Travel apps for smartphones have made travel infinitely easier and more efficient for many road warriors. Now there's one to help you fight back against the Transportation Security Administrationif you feel you've been unfairly singled out for additional screening at an airport checkpoint.
The free FlyRights app allows fliers who feel they have been profiled based on race, religion, gender, ethnicity, nationality or disability to send their grievance in real time to the TSA via an iPhone or Android device. The passenger simply answers a few questions, hits send and voila, the complaint is sent directly to the agency. It also generates an automatic Tweet and provides information on screening policies and security procedures.
FlyRights, which was released on April 30 by the Sikh Coalition, was originally conceived by a group of Sikh entrepreneurs. They got fed up with being searched constantly when going through airports. Sikh travelers are subjected to secondary screening 100 percent of the time at some airports, according to a FlyRights press release. This includes hand wand-scanning, explosive trace detection swabbing, and sometimes even removing turbans.
The FlyRights app was created in consultation with other advocacy organizations, which also believe some groups experience higher rates of secondary screenings.
Although it is possible to complain about alleged profiling via theDepartment of Homeland Security website, Hansdeep Singh of the International Center for Advocates Against Discrimination says the ability to file a complaint immediately with the phone app is key. "Often times, when you're not making that initial complaint at the airport, you lose the motivation to file that complaint after time goes by," he said in an interview with NPR.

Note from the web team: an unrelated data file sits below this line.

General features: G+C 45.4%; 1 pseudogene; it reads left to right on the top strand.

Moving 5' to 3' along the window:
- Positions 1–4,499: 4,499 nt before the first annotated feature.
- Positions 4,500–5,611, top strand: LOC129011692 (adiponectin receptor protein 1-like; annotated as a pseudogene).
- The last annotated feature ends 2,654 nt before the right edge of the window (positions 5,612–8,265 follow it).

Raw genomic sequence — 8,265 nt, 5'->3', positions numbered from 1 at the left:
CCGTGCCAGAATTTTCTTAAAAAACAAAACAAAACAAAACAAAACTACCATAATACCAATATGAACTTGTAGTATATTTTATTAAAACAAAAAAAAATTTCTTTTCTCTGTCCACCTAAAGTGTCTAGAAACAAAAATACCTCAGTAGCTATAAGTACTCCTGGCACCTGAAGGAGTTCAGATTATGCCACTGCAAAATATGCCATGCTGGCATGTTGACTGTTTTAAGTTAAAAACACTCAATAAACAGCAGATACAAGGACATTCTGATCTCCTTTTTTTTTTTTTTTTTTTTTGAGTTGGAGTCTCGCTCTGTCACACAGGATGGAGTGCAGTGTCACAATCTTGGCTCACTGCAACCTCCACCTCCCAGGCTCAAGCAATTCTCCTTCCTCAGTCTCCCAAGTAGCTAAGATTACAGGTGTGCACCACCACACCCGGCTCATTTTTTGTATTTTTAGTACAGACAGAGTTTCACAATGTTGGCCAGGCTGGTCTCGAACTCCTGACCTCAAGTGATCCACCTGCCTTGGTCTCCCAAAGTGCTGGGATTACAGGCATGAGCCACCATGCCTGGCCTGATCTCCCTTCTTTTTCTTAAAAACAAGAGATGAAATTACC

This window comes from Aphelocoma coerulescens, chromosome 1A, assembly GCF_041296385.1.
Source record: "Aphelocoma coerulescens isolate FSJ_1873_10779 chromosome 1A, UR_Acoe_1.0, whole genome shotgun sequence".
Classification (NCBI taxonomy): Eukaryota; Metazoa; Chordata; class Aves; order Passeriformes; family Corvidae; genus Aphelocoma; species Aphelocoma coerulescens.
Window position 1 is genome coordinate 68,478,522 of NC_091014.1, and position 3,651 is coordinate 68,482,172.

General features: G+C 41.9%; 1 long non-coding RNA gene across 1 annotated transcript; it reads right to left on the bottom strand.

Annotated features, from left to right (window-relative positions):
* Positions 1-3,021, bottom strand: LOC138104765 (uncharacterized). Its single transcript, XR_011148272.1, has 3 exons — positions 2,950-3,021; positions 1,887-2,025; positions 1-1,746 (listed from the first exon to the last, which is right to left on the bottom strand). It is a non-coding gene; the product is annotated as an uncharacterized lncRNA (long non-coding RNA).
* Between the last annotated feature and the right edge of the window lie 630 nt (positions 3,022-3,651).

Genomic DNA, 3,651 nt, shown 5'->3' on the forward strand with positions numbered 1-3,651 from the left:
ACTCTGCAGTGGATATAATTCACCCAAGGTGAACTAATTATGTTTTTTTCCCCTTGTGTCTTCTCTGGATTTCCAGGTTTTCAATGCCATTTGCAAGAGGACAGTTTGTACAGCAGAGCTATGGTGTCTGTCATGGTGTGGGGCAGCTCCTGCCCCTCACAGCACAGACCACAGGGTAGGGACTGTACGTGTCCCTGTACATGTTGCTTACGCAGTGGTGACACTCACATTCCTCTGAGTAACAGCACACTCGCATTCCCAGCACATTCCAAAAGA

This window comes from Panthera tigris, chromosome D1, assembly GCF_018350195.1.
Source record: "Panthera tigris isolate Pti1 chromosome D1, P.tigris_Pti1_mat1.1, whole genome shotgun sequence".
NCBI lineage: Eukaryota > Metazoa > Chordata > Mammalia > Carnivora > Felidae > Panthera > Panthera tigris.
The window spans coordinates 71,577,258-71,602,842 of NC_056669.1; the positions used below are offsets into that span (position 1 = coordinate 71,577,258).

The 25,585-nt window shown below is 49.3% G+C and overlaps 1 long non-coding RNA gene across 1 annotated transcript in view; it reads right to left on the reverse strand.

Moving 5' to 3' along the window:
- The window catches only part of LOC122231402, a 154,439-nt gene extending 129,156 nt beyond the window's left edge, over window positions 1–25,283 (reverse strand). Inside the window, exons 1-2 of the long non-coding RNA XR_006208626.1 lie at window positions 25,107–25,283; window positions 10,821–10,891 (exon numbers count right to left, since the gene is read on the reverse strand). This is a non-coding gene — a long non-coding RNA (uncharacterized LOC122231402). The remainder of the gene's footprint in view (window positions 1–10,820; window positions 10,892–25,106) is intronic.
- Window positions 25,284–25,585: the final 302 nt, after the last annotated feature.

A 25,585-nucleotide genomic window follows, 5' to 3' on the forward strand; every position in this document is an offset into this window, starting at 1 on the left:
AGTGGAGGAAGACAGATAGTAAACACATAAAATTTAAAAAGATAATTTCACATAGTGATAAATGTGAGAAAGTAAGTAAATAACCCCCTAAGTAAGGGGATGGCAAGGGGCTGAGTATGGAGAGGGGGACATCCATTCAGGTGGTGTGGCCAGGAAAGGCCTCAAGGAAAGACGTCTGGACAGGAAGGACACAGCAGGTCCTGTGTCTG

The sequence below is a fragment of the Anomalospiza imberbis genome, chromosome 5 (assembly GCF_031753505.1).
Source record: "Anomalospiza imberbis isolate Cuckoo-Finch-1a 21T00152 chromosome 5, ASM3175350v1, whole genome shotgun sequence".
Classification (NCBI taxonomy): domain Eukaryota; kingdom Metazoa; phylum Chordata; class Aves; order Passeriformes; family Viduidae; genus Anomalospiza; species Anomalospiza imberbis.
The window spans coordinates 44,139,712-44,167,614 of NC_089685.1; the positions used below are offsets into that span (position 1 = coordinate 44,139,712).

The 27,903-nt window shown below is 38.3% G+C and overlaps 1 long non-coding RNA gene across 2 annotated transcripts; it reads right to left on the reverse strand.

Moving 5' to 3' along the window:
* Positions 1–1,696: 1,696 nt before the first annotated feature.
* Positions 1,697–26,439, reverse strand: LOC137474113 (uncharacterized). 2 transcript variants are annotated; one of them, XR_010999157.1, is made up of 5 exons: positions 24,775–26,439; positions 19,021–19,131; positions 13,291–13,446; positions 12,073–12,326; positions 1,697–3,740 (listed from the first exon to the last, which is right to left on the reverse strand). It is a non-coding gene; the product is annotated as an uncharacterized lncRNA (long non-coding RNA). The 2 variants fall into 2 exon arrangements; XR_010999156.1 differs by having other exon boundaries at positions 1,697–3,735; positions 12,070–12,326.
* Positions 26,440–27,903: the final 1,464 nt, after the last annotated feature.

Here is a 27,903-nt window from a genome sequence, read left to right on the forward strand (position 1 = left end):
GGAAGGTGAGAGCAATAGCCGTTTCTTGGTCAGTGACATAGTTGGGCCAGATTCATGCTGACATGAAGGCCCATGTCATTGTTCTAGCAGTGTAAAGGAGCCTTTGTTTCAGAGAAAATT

There's a market for such an app. Only a week after it was released, the app had been downloaded 10,000 times and it occupied the number one spot on the iTunes list of top travel apps. Singh said in its first week, the app was used to file 25 screening-related complaints with the TSA, which is more than the 32 complaints the agency reported during the entire year from March 2011 to March 2012.
Though this new app may increase the number of complaints against the TSA for alleged profiling, overall complaints are down, according to the TSA's latest figures.
The PR value of the FlyRights app is undeniable, especially the Twitter feature. But whether or not it has an impact on TSA procedures towards Sikhs and other minority groups remains to be seen.
The TSA says that it does not profile individuals based on race or religion, but maintains that bulky clothing or headwear (such as the turbans Sikh men wear) could potentially be used to hide explosives or other weapons.
The Sikh Coalition believes the app will help them get closer to the truth on that question.